December 26, 2013


by Chris Randall

As you no doubt know, especially if you are a Logic user, there are Big Changes coming down the pike, in the form of a sandboxed version of Logic, most likely before the middle of 2014. Developers have been given a preview copy of Logic X Sandboxed, so we can test our products to see if they will work when the update occurs, and make necessary changes. The current Garageband X is already sandboxed, so you can do a quick test to have a gander at how many of your current AUs will work in Logic X Sandboxed.

The short answer is "hardly any."

There are some very big problems with sandboxing something like Logic, from a developer's perspective, and almost no benefit to the end user. (In actual fact, it harms the end user, because products he was able to use previously, and may have come to rely on, will suddenly cease to work.) We could talk in circles all day long about that sort of nonsense, but at the end of the day, it is what it is.

While this stands a very real chance of having a consumer backlash something on the order of what occurred when Final Cut X was released, that's neither here nor there in the scheme of things. Our concern at Audio Damage is to maintain a seamless transition, so our customers aren't affected. And, let's be honest, there is nothing we like more than dropping everything and spending a couple months re-building our entire product line every time Apple has a fit of the Shinies.

In that light, we had a difficult decision to make. The only thing preventing our products from working in Logic X Sandboxed (and Garageband X, for that matter) is the erstwhile copy protection. For a decade now, we've had the simplest, least intrusive copy protection that we could have and still call it that. It has done very little to prevent piracy, and is the number one (and two and three and four and five and six and seven) source of support problems. It is, in short, a gigantic fucking pain in the ass that doesn't do what it's supposed to. And now it prevents our products from working in the Apple hosts.

So, we're taking it out.

We'll begin rolling out updates next week that will eventually encompass our entire product line, removing the DRM and updating the installers and UIs (and doing some bug fixing along the way), in order of popularity. The license control mechanism in the store will continue as-is, but the current reg codes will basically become serial numbers, and will not be required during the installation process. We'll also be able to deliver the bundles as one-click installs instead of 22 separate packages, which will no doubt please our bundle customers immensely.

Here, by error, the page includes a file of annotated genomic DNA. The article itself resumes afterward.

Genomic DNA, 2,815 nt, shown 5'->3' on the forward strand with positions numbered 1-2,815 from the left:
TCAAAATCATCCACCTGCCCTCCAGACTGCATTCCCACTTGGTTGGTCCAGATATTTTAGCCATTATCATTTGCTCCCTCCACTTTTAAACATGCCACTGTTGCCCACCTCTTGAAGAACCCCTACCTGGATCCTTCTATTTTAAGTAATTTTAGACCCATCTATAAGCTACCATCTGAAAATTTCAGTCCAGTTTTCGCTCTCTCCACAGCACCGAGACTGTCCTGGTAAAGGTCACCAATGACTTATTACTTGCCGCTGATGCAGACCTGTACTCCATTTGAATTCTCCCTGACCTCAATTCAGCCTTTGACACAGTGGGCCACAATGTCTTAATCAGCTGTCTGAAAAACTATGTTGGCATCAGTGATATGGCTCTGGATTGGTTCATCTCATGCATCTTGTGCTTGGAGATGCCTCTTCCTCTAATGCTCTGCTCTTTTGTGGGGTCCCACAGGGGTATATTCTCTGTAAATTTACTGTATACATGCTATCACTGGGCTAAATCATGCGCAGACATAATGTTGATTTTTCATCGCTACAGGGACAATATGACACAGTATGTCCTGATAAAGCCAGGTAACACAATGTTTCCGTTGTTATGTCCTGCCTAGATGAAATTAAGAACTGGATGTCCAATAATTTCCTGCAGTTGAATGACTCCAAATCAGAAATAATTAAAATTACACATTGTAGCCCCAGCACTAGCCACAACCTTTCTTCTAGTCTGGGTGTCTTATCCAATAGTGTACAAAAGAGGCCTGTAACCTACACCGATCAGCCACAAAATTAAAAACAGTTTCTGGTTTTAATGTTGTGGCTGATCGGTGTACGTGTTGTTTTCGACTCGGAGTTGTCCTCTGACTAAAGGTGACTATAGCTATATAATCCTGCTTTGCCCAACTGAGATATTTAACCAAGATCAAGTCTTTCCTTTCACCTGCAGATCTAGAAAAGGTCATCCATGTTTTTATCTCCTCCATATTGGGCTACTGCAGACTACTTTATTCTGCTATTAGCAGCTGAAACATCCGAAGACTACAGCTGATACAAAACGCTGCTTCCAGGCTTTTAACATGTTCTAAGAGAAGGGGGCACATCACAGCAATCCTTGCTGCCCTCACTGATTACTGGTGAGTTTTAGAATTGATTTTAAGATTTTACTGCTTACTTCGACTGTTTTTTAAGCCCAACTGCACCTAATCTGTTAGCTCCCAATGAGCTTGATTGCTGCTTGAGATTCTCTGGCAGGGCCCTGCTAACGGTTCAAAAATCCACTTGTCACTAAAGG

This is obviously a pretty big risk for us, but we think it will be a good solution in the long run. We have long been of the opinion that there are people that care about supporting a company and its endeavors, and people that only care about themselves. Both Adam and I make a living on the former sort, and we hope that will continue to be the case. I can't speak for Adam, but I'm really shitty at blanching fries.

Anyhow, my Twitter feed and the Audio Damage RSS feed are the places to watch for updates as they're rolled. If you have a specific bug report that you think we might not know about, email it to [email protected] and I'll put it in the list. We'll be doing the products in order of popularity (with shiny new digitally signed installers, natch!) so expect Dubstation, Eos, Replicant, and Discord3 to be the earliest recipients of this treatment, and so on down to the perpetual tail-end Charlie, Ronin.


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Jan.14.2014 @ 2:11 PM
automap was horrid. tried it w/the nocturn. was awful.

Jan.15.2014 @ 12:12 AM
I'm definitely with boobs on the Automap thing. I still use a Novation master, but Automap is pleasantly absent from my system. It was always super-clunky and felt like a bad hack.

Jan.15.2014 @ 6:30 AM
Chris Randall
I hated Automap from Day One of its existence. I never like wrapping solutions. If you're automapping an AU, you're triple-wrapping a plug-in, and frankly, it's just stupid and hacky to do all that just so you can expend _MORE_ effort turning a knob than mousing a control.


Jan.15.2014 @ 10:05 AM
Yeah, not a good time "triple" wrap. My producing partner's system got so messed up with Automap on a system level, uninstalling was a nightmare (even with Clean App etc), I think it required a clean install...(granted this was awhile ago...), slowed everything to a crawl, didn't work, etc... Anyone here try VSL in terms of plugs etc? My friend Bon loves it, but it's expensive, and seems like more stuff to keep track off, harkening back to the real OTB days with keeping multiple scsi drives to k2000's, akai's, nord patches etc... I'm definitely a set it and forget it guy now.. especially with analog gear (duh)... print the best part you come up with, because you really don't need to go back as often as you think, and carve/modify later if you have to.. I like to automate parameters a lot, which is why Automap on paper looked good at the time, but just control m in ableton is fine for me now...not sexy, but i know it works. There is not a way to save those mapped parameters (outside of saving something within a rack of some sort) to the AU/VST, but whatever... I am probably overlooking something.

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